the New York Times has about a million and one half, he notes. After
Amazon and E-Bay, Travelocity is the largest e-commerce site, and the
ninth largest U.S. travel agency.
The basis of competition
is different on the Internet than in the physical world because the
electronic world has no respect for location or geography, Jones says.
Competition is only an eighth of a second a way. This is very
important because 60 percent of satisfied online users have not developed
an online retailer preference yet. So loyalty is now being built,
he notes. The online world also shows no respect for longevity or scale,
Jones says. Its what I call the victory of the Lilliputians.
New models are starting up and challenging the dotcom and the brick
and mortar companies.
The Internet is not like television, where advertising interrupts the
content. On the Internet, people are searching for something, a company
has to be a beacon to attract them, and show them what it has. Very
few people are surfing, most people are searching for something,
Jones notes. Consumers use e-commerce for its efficiency and convenience,
rather than to save money, although they want good value, he says. Surveys
show price as Number 4 or 5 as a motivator, he says.
A key point of the Internet is that product, brand, and experience happen
simultaneously. This means that marketing and information technology
departments must work closely, and these are not groups that play well
together traditionally, he says.
MARKET SHIFTS TO THE BUYERS
The market balance is also shifting to the buyer. Because online prices
are readily available, a company cannot maintain geographically different
prices, as they do in the brick and mortar world. Also the online audience
shares reviews and travel information about experiences and products.
The business model is changing, and distribution is becoming more complicated,
Jones says. Because consumers will be able to interact with new electronic
devices, such as interactive television, telephones, faxes, and with
the travel agent or supplier directly over the web, a whole new web
of relationships are now being formed, Jones says. As marketers
we have to be more segmented in terms of how we reach out to people,
and micro-market because channels are more complicated. Priceline, for
example, is a new model of distribution More companies are forming consortiums
to market themselves better.
E-commerce is creating a
fundamental shift in the economy, which is influencing the market going
forward. Currently, word-of-mouth advertising is the Number 1 way in
which people learn about Internet sites, and it spreads nationally,
given the accessibility of sites, Jones notes. Travelocitys competition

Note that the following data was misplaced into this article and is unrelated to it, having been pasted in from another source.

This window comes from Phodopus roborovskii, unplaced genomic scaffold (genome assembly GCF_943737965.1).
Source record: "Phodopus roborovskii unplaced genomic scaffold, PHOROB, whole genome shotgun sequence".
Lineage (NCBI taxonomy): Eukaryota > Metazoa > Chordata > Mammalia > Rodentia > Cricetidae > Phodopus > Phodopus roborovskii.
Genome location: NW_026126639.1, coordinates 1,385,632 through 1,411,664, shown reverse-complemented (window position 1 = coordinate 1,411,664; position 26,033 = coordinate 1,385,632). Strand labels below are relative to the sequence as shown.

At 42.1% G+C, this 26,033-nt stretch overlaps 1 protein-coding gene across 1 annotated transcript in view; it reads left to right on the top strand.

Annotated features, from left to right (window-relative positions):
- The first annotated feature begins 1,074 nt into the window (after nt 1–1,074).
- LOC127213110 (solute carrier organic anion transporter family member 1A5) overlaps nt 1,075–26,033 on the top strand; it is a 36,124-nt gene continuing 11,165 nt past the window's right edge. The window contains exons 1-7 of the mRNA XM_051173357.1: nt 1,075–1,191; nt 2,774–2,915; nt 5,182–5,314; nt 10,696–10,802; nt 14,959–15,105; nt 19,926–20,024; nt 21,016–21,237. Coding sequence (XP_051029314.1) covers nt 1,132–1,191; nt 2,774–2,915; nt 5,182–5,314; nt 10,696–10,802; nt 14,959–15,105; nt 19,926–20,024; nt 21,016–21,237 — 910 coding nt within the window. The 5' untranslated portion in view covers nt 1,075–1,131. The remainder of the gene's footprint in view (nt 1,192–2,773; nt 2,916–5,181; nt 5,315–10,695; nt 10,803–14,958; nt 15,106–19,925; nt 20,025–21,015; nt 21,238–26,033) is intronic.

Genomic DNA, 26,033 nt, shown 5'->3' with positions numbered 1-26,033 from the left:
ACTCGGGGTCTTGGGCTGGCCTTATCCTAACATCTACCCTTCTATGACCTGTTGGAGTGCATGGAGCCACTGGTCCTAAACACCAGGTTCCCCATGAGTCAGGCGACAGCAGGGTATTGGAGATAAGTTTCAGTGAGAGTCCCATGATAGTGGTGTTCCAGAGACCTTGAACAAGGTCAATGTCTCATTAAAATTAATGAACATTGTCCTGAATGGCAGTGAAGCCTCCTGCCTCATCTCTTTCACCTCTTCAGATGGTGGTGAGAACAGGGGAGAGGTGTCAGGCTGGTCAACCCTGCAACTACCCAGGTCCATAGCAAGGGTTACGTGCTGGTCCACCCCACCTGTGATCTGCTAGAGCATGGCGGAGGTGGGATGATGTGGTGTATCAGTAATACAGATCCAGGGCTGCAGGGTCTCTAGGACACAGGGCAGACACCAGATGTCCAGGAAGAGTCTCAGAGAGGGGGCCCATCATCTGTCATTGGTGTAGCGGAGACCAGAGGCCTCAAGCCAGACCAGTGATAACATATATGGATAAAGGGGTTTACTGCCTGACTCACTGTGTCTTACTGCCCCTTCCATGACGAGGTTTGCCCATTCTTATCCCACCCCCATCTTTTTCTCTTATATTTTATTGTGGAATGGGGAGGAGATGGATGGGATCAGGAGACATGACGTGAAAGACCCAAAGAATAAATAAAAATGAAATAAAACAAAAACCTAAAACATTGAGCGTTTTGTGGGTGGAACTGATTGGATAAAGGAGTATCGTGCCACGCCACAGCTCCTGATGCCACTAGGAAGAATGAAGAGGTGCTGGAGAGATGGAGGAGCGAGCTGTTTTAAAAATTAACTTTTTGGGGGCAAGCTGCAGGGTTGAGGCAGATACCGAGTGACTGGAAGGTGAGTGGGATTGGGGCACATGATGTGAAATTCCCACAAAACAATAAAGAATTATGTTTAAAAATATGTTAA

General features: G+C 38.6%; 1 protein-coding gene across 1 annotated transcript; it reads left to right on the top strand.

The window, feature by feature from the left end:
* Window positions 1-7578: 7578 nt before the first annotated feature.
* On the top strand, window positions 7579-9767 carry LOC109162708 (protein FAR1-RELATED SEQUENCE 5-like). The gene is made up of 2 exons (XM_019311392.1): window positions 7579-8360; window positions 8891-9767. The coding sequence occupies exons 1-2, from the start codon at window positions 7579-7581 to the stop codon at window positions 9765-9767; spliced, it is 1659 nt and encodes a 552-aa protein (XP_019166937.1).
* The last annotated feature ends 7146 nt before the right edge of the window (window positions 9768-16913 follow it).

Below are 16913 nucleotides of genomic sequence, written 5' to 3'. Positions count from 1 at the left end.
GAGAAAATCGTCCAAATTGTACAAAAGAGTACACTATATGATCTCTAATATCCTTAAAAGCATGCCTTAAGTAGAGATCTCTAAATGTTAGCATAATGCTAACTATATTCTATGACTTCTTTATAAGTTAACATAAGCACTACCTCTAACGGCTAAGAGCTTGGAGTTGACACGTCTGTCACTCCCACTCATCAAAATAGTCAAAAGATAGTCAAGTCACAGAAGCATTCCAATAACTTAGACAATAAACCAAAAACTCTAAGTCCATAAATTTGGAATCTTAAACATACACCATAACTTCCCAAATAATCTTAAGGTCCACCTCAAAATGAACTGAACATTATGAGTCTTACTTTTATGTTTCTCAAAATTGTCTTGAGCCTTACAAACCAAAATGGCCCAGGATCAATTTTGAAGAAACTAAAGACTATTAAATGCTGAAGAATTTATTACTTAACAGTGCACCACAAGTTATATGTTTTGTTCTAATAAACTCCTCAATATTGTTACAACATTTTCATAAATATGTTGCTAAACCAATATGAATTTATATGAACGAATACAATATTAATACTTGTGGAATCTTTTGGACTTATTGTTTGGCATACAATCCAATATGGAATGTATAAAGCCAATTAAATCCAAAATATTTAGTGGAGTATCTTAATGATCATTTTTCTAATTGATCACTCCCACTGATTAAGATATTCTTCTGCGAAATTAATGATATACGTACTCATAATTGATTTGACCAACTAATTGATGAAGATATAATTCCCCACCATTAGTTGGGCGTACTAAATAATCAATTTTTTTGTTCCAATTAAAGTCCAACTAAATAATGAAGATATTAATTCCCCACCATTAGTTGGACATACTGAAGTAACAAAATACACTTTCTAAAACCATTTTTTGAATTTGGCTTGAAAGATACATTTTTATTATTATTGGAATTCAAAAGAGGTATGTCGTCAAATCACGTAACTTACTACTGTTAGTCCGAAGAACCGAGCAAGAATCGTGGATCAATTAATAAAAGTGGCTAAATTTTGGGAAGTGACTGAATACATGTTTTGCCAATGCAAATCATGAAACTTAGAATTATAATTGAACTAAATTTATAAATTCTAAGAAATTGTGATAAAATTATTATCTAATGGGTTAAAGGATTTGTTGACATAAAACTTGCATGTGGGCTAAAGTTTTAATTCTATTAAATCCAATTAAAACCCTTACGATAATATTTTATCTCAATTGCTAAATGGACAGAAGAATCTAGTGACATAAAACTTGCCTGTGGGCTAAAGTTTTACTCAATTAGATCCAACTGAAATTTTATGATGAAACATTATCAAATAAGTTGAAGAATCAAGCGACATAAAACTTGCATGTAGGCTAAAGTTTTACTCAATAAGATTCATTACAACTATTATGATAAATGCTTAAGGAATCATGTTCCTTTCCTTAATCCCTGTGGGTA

is the telephone, so the company aims at being better than the phone
by creating a dialog with its customers. Travelocity sends hundreds
of thousands of e-mails every month to members who want to watch a particular
route. Anytime a fare goes down, we send an e-mail, they click
on, and can make a purchase instantly, Jones explains.
The company also offers amenities more easily on the Internet, such
as seat maps. Consumers can access online information about available
hotel rooms, their rates, tours of the hotels, and reviews from other
travelers. In the physical world, you would need several books and a
telephone to do this, Jones notes. Now customers can provide zip codes
of where they are going, and travel specifications, and Travelocity
can offer them choices in air and accommodations. Since we started
doing that plotting, our business is up dramatically, Jones says.
The company also provides customers with information on how to achieve
the lowest fare, i.e., when it is offered and the day to travel. It
also provides alternative destinations that offer similar characteristics
to a travelers specifications. For example, Travelocity can suggest
to a customer who is planning a ski trip to Denver to consider Reno,
for which there is a cheaper air fare, and more snow at the destination.
Customers can also provide their budgets for vacations, and Travelocity
can match destination choices to those budgets. Travelocity can also
refer customers to travel consultant specialists with whom the company
Travelocity does both online
and offline marketing. Online portals receive the best placement, but
Travelocity also places ads at airports, and on the radio and cable
television. With broadband connections, Travelocity will be able to
provide customers with selections from 7,000 hours of travel videos
it acquired when it purchased Preview Travel.
ULTIMATE MARKETING MEDIUM
When marketers combine great marketing with key data on the Internet,
it becomes the ultimate direct marketing medium, Jones says. When compared
to traditional direct marketing, which provides customers with catalogs
or brochures to pique their interest and stimulate them to make purchases,
the Internet can provide the stimulation, and then customers can select
and purchase without ever leaving the medium.
Jones believes Travelocitys
database containing 19 million members may be the largest in the world.
We know addresses, travel preferences, shopping habits, and demographics.
I know everyone that looked at Las Vegas yesterday, he reveals.
The company uses that data in aggressive e-mail campaignswith
permission from the membersfor private sales, for targeted ads,
for upselling, for newsletters, and for direct mail. Jones stresses